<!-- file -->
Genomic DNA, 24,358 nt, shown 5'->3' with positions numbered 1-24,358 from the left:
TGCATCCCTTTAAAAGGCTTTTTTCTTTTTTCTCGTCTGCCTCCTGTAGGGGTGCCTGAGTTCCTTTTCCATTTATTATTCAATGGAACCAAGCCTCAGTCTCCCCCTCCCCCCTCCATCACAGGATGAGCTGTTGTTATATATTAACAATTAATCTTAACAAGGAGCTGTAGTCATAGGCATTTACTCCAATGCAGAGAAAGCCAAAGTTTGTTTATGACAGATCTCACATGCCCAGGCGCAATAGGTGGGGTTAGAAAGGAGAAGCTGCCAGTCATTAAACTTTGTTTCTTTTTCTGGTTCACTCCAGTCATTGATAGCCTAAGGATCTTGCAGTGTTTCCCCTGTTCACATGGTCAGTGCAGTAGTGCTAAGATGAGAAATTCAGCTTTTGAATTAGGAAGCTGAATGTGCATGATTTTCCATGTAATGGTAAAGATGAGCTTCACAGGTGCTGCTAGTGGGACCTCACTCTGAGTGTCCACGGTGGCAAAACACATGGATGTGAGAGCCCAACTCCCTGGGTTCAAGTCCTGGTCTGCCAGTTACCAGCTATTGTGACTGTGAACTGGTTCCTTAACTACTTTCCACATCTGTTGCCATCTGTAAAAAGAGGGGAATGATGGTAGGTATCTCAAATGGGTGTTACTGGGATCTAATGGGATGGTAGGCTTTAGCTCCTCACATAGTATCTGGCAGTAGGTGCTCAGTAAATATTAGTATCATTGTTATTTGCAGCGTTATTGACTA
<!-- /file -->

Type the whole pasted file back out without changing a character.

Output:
Genomic DNA, 24,358 nt, shown 5'->3' with positions numbered 1-24,358 from the left:
TGCATCCCTTTAAAAGGCTTTTTTCTTTTTTCTCGTCTGCCTCCTGTAGGGGTGCCTGAGTTCCTTTTCCATTTATTATTCAATGGAACCAAGCCTCAGTCTCCCCCTCCCCCCTCCATCACAGGATGAGCTGTTGTTATATATTAACAATTAATCTTAACAAGGAGCTGTAGTCATAGGCATTTACTCCAATGCAGAGAAAGCCAAAGTTTGTTTATGACAGATCTCACATGCCCAGGCGCAATAGGTGGGGTTAGAAAGGAGAAGCTGCCAGTCATTAAACTTTGTTTCTTTTTCTGGTTCACTCCAGTCATTGATAGCCTAAGGATCTTGCAGTGTTTCCCCTGTTCACATGGTCAGTGCAGTAGTGCTAAGATGAGAAATTCAGCTTTTGAATTAGGAAGCTGAATGTGCATGATTTTCCATGTAATGGTAAAGATGAGCTTCACAGGTGCTGCTAGTGGGACCTCACTCTGAGTGTCCACGGTGGCAAAACACATGGATGTGAGAGCCCAACTCCCTGGGTTCAAGTCCTGGTCTGCCAGTTACCAGCTATTGTGACTGTGAACTGGTTCCTTAACTACTTTCCACATCTGTTGCCATCTGTAAAAAGAGGGGAATGATGGTAGGTATCTCAAATGGGTGTTACTGGGATCTAATGGGATGGTAGGCTTTAGCTCCTCACATAGTATCTGGCAGTAGGTGCTCAGTAAATATTAGTATCATTGTTATTTGCAGCGTTATTGACTA